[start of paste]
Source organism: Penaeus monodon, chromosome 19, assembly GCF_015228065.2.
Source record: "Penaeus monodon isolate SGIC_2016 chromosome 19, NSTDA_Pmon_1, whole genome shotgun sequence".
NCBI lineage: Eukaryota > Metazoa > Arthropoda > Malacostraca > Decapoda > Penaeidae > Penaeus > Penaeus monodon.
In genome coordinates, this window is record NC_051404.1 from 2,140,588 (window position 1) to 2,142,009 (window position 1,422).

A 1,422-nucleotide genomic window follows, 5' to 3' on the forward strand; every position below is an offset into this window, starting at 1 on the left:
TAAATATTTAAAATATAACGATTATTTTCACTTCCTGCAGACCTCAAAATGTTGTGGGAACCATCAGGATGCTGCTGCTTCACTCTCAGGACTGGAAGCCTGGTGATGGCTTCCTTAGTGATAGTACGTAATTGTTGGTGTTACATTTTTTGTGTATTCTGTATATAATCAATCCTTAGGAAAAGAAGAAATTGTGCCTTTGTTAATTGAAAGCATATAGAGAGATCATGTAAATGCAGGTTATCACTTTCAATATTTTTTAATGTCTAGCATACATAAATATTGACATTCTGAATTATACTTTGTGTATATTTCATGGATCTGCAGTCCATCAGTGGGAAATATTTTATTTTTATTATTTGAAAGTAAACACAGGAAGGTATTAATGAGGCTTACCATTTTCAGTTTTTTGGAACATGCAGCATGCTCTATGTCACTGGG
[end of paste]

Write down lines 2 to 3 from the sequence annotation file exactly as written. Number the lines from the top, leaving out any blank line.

Source record: "Penaeus monodon isolate SGIC_2016 chromosome 19, NSTDA_Pmon_1, whole genome shotgun sequence".
NCBI lineage: Eukaryota > Metazoa > Arthropoda > Malacostraca > Decapoda > Penaeidae > Penaeus > Penaeus monodon.